being replaced, either in quality or quantity, by online material. (Please elaborate.)
In brief, I have to choose this option for a reason not even mentioned in the article. That reason is that we place many teachers in the classroom who do not understand, appreciate, or participate in literary reading themselves. The ability to parse a text into its themes and assertions and to respond to it in a philosophical sense — which is what we mean when we say “make meaning” — is not “teachable” from a textbook or any curriculum unless the teacher has the ability and understands the process.
The love of texts and the ability to identify and interpret them is “caught” like a cold, from someone who has it. If the teacher has it, the teacher can transmit it. This statement is true because texts contain meaning whether they are classic texts or modern, printed or electronic, verbal or visual. The reader’s activity in finding and constructing meaning is what we are talking about when we reference “literary reading.” No student can learn this from a teacher who cannot do it. We should never place a teacher in a classroom and expect that teacher to convey something that teacher doesn’t have.
The problem is that we can’t teach the teachers. Our English professors are experts on Shakespeare, or experts on Realism and Naturalism, or experts on 20th Century Ethnic Poetry. Our history professors are experts on the Civil War or experts on Southeast Asia through 1800, or experts on Europe in the Middle Ages. We don’t teach teachers philosophy, logic, or debate. We don’t even, in most instances, teach them to parse grammatically, much less to weigh, define, and rank ideas. Only rare individuals can link today’s texts — cybertexts, video games, music videos, films, blog sites, anime films, manga comics, Orson Scott Card, William F. Buckley, Stephen King, or Neil Gaiman — to the themes and movements of Homer, Aesop, Herodotus, Greek theatre, Plato, Aristotle, Chaucer, and Shakespeare.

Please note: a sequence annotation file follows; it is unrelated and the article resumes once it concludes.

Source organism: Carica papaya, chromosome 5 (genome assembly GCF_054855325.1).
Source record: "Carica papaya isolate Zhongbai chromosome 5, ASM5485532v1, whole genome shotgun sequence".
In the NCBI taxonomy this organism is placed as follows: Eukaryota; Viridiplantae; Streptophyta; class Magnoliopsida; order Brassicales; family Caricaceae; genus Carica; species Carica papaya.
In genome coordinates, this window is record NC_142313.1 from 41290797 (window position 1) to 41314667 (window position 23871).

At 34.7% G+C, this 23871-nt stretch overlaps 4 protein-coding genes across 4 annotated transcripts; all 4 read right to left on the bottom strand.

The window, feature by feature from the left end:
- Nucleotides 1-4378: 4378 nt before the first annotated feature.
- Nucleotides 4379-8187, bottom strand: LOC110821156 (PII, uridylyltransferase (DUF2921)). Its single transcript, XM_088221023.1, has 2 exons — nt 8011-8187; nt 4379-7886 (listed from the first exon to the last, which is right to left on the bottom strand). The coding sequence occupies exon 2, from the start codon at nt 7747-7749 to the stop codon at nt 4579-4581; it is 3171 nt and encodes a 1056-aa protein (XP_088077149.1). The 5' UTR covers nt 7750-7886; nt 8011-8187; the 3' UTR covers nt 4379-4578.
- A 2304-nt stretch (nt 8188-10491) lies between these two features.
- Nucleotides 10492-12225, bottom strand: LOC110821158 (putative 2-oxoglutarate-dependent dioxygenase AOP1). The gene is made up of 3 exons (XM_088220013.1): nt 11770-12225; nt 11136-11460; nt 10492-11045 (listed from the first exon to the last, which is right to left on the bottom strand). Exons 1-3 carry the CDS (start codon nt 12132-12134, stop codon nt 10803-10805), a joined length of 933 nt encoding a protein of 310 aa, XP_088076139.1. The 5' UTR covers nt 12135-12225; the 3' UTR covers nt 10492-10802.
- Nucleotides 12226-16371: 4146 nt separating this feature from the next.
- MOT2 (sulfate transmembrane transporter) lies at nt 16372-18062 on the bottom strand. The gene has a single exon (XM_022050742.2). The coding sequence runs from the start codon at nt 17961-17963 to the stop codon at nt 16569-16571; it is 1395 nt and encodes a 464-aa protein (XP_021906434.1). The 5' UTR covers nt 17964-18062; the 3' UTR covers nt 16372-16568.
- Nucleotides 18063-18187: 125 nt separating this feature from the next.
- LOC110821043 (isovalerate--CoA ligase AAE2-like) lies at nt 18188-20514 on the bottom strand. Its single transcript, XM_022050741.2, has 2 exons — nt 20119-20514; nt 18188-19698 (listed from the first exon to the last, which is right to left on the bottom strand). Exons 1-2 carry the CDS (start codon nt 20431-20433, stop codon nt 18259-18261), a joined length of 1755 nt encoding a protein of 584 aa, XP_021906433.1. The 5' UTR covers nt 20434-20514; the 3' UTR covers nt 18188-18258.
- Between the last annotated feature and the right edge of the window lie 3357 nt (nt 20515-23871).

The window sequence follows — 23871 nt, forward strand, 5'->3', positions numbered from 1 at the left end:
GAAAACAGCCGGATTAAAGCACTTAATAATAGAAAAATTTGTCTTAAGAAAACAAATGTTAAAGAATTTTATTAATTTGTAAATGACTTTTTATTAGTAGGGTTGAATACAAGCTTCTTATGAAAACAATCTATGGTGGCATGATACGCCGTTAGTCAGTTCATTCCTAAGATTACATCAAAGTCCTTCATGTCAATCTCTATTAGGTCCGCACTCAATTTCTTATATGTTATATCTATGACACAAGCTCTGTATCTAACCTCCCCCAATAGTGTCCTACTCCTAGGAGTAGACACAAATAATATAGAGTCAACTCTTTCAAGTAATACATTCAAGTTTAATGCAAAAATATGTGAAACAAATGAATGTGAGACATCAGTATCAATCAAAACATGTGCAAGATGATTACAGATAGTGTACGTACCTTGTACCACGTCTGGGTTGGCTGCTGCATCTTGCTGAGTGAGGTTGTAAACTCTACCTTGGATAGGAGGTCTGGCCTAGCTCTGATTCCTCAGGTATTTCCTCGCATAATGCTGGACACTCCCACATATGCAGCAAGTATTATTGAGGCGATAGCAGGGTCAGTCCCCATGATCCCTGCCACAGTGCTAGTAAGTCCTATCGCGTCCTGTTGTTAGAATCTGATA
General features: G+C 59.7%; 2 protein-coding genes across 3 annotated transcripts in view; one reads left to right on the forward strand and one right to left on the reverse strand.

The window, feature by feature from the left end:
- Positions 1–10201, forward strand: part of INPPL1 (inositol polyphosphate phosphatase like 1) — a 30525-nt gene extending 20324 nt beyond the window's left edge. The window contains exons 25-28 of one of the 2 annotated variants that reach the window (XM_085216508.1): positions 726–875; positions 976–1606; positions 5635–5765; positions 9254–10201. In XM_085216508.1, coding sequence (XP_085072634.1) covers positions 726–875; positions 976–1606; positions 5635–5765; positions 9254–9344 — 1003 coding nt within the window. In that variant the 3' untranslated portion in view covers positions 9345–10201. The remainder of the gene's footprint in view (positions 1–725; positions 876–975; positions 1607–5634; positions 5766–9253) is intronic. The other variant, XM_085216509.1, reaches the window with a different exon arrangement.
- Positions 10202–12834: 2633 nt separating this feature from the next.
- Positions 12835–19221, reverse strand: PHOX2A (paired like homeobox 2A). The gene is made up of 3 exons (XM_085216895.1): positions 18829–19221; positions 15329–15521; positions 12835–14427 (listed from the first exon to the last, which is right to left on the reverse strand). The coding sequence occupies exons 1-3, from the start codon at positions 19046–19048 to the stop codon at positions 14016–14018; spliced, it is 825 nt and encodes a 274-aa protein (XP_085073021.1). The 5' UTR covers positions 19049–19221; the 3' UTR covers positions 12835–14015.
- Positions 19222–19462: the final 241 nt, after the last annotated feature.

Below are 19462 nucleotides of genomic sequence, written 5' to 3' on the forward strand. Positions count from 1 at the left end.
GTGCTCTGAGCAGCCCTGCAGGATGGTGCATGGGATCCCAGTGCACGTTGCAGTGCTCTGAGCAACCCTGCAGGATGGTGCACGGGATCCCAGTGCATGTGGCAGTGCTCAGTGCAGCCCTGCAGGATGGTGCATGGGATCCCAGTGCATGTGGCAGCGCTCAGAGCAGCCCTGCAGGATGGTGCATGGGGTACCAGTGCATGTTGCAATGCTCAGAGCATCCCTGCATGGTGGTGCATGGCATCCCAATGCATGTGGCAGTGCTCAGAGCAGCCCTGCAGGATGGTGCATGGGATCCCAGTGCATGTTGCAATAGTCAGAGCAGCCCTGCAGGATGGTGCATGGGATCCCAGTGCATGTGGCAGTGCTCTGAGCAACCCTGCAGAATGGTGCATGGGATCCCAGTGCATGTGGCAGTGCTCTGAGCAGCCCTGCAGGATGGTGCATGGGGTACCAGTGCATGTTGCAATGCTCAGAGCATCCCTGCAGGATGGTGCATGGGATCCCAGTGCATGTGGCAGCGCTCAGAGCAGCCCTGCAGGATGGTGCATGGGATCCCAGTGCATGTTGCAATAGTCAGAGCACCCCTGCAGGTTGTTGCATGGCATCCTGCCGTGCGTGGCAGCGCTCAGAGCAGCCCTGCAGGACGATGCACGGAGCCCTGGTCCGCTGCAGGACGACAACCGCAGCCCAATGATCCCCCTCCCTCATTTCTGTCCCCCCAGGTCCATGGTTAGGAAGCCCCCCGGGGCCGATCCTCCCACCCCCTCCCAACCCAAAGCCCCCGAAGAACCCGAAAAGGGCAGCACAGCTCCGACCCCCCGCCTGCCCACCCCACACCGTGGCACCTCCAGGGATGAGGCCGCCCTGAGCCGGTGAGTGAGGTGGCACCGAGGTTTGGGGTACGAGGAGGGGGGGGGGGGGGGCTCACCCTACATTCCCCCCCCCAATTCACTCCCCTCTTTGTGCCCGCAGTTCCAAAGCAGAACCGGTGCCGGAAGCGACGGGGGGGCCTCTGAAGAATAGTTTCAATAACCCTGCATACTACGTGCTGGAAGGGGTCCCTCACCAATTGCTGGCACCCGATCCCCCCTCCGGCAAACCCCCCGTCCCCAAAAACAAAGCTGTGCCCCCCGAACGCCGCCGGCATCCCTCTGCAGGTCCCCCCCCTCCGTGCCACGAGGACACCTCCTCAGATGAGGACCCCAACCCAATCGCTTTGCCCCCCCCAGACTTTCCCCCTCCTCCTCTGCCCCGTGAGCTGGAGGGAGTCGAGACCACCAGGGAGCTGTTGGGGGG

In fact, you would be hard pressed to find any single individual who can give you any accurate one-sentence description of each person or category of text listed above. Those individuals who can are not in academe because they do not fit. We have “specialized” them out, bored them to academic death. We have beaten the literary virus, and it no longer threatens our academic categories or challenges our authority.
If we do not find the key, we could be setting up another Dark Ages. Already the clouds are gathering as we see different segments of society moving to excise from the curriculum certain ideas that offend their agendas. Our physical world is growing smaller. I get e-mail dated tomorrow because it comes across the date line. Travel is rapid, commerce is essential, and the clash of cultures is inevitable. If we let our world of ideas shrink and become isolationist, uncritical, and dogmatic we can expect the storm. This is no new idea, but rather is a pervasive theme in both ancient and modern texts. The question is whether or not enough of us can read it and respond to it.